Syd (Rachel Keller) steps in, pointing out the obvious trap here — the whole first episode, after all, was spent in the company of black-ops Hamish Linklater’s Interrogator, whose web of misdirections was quickly unraveled. As Ptonomy says, “We’re losing” the battle between those covert agencies and the relative safety — and presumably pro-mutant agenda — of Summerland: It’s also key to the secondary conflict, the fact that both “sides” consider David a sort of unbeatable hand… Or weapon.
Whoever has David has the nukes — and while that makes him inexpendable, it also means we’re not exactly as safe as we feel. Bird and her people have made some high-stakes choices and will continue to do so — and if ever that leads to David Haller feeling betrayed, it’s quite easy to see the apocalypse following pretty much immediately after.
The best thing about “Chapter 2” is how easily David becomes someone audiences can root for — not just because he is charming and wounded and all the things Dan Stevens brings to the role, but because this newfound agency gives him a purpose and focus that redirects the character. The best anyone can hope for, whether the treatment is medicinal or clinical, is enough space to do the work. Bird has given David that space, after who knows how long without it — and the identity he is finding with that leeway is, for now at least, clever and heroic.
Without hesitation, David is willing leave this newfound paradise to save his sister, which is a hero move fore sure — but we also get the chance to breathe, and to wonder about him as a man. How the heck as David survived this long with all those conflicting voices in his head? It’s nothing short of amazing — and seeing moments from his childhood offers such new understanding of how David became who he is that we can’t help but join him in his struggle. Clockwork David was a curiosity, but Summerland David feels like a friend. Broken, but with enough room to start healing.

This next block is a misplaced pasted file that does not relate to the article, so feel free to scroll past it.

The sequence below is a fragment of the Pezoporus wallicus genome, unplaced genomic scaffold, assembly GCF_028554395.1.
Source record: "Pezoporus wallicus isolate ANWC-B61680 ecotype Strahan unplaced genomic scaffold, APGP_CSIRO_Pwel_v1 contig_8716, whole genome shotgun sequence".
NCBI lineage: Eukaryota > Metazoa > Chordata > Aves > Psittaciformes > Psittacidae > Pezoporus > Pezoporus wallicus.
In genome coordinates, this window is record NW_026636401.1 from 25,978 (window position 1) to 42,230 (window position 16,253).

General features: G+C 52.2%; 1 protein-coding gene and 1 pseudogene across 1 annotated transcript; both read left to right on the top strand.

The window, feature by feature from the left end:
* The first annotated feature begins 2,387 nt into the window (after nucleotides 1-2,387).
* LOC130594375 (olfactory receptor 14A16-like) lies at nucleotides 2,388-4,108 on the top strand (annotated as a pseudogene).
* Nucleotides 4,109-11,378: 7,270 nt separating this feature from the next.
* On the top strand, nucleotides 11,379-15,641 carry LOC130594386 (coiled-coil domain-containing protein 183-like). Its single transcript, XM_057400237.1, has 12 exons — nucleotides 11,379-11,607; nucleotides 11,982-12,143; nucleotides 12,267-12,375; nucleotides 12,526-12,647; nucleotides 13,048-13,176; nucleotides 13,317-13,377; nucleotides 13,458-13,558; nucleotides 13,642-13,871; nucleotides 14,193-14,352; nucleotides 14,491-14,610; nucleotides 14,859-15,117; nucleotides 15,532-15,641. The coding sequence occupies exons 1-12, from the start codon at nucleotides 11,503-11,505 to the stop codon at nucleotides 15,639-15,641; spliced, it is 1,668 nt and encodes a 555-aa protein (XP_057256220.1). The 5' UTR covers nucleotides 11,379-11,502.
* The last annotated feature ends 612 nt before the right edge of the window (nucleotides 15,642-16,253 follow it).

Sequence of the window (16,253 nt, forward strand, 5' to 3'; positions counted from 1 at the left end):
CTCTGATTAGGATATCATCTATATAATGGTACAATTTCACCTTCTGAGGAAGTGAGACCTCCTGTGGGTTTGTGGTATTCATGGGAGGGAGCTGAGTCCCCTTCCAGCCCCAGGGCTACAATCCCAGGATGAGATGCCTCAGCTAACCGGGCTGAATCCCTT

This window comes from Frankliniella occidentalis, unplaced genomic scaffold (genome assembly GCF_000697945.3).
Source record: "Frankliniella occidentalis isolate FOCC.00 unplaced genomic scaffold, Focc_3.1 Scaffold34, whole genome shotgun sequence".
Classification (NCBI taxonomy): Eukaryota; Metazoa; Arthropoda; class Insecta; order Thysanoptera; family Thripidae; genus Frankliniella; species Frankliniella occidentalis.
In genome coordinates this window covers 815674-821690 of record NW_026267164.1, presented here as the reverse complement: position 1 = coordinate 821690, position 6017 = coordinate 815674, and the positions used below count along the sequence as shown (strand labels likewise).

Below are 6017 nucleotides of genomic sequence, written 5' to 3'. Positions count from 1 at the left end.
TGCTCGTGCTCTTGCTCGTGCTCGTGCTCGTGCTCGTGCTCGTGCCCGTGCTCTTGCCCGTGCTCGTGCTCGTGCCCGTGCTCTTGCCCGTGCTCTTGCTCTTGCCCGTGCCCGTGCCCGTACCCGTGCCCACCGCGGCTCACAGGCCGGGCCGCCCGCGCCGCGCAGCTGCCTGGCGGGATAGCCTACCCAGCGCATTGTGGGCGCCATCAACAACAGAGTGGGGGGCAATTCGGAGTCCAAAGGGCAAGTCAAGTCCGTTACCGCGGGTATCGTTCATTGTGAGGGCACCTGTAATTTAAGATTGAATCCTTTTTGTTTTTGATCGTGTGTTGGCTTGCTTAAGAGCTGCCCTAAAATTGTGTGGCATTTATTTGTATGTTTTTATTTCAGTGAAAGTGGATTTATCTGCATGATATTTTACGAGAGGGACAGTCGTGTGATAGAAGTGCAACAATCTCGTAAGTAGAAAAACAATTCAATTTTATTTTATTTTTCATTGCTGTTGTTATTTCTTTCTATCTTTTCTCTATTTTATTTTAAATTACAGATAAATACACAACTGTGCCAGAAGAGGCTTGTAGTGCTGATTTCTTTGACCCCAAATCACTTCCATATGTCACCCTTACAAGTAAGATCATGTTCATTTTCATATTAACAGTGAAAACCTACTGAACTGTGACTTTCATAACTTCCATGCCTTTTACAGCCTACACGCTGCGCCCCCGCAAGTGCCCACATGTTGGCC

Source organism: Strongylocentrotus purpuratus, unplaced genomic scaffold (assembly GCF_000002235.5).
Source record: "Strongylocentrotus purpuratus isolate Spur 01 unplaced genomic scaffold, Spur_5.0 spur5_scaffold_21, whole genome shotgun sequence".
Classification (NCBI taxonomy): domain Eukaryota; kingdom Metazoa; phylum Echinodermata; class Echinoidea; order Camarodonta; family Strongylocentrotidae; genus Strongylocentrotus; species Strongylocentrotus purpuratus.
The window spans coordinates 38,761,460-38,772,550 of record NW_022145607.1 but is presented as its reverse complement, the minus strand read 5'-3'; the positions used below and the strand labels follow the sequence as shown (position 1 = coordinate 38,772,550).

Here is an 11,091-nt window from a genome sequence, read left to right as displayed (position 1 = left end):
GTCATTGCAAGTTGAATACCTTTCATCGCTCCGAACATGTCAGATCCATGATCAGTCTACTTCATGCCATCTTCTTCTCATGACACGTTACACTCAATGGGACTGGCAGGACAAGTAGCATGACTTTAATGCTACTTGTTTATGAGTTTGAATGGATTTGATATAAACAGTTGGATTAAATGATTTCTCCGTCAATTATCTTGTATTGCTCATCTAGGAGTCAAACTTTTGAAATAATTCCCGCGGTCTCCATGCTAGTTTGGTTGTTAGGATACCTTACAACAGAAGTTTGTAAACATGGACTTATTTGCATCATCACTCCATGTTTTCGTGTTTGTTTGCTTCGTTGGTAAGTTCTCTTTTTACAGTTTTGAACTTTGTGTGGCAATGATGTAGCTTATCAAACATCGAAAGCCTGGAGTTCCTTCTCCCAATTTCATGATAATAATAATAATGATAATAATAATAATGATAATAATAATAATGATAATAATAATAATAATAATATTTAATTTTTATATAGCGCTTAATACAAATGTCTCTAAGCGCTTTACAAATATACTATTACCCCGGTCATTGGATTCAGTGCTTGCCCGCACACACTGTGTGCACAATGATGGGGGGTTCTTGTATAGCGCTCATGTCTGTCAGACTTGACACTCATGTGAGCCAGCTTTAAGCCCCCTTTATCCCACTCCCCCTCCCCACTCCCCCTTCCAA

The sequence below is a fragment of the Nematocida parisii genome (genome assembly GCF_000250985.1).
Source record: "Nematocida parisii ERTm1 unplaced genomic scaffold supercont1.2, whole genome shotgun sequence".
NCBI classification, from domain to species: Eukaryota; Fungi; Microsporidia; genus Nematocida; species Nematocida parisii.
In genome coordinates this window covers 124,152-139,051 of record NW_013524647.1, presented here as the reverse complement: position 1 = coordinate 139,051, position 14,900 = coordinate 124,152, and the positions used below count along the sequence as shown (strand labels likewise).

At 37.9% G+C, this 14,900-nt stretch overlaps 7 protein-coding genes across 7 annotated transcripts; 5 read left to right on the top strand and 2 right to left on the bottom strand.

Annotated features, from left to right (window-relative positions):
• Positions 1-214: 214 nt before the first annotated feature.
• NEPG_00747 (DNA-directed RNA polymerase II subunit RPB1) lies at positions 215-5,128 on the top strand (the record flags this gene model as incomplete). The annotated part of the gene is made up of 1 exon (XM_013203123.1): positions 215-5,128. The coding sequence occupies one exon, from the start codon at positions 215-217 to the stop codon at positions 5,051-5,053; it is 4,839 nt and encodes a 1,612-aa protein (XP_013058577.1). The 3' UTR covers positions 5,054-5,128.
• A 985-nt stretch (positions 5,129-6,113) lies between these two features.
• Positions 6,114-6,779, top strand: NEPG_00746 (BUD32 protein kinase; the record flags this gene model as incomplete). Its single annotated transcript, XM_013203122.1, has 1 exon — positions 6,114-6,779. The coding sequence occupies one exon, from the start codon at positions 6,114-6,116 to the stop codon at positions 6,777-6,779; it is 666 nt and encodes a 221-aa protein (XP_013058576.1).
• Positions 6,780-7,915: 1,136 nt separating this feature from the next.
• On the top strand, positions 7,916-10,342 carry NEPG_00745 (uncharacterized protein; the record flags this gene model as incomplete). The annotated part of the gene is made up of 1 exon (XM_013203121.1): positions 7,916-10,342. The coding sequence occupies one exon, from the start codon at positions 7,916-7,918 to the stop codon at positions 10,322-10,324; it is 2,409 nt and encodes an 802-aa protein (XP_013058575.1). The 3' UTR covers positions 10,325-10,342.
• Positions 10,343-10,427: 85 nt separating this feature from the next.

When did David begin transforming into a mutant? And was his father really reading him that horrific bedtime story (“The Angriest Boy in the World”) when he was just 8 years old? What happened to his mom? In the original Marvel comics, David is the son of the famous Charles Xavier — but without going too deep into what happens in that first Chris Claremont/Bill Sienkiewicz “New Mutants” arc, it’s already apparent “Legion” will be going a different route.
At the end of the episode, it becomes clear to everyone at Summerland that David’s telekinesis and powers are much more powerful than previously thought. His mind defies logic, as does the concept of superhero powers of course, so it’s extremely telling — and nerve-wracking — how powerful the moment hits when Bird takes in the damage David accidentally creates on campus. Her face utterly changes, shifting through several responses in a row, settling on steely resolve: He doesn’t know how he did it, but if her team can’t figure out how to help David control these monstrous powers, she’s capable of seeing him as just as much a threat as anyone coming in from outside.
As any viewer of Hawley’s “Fargo” knows, turning it off as quickly as she turns it on — like a lightswitch, going from warmth to utter darkness — is something at which Jean Smart is exceptionally good (and often chilling!). The show has every reason to lean on it — in fact, the character could have been created around this deranging shift. She’s just soft enough, her voice just velvet enough, that she reads as “mommy” — right up until she goes sexy, or murderously cold, or anything else that breaks the moment. Great stuff, and we’re thrilled to think about the fact that we’re only at the beginning of our journey with Bird.
Melanie Bird is the first person to give David hope — and proof — that he isn’t a freak, and the only one to offer help that seems to actually work. While the relationship with Syd Barrett continues to carry weight and beauty, we can’t help thinking it might be less heartbreaking to lose her than if and when Bird must give up on David. It’s an emotional suspense and fear that strikes at the heart. And if we look at it through the “Fargo” lens, in which emotional danger is nearly always echoed in plot, how much more drastic would the fallout be — for a show in which the “outside world,” and the lead’s internal realm, might as well be the same thing?
“Legion” airs on Wednesday nights at 10 p.m. ET/PT on FX.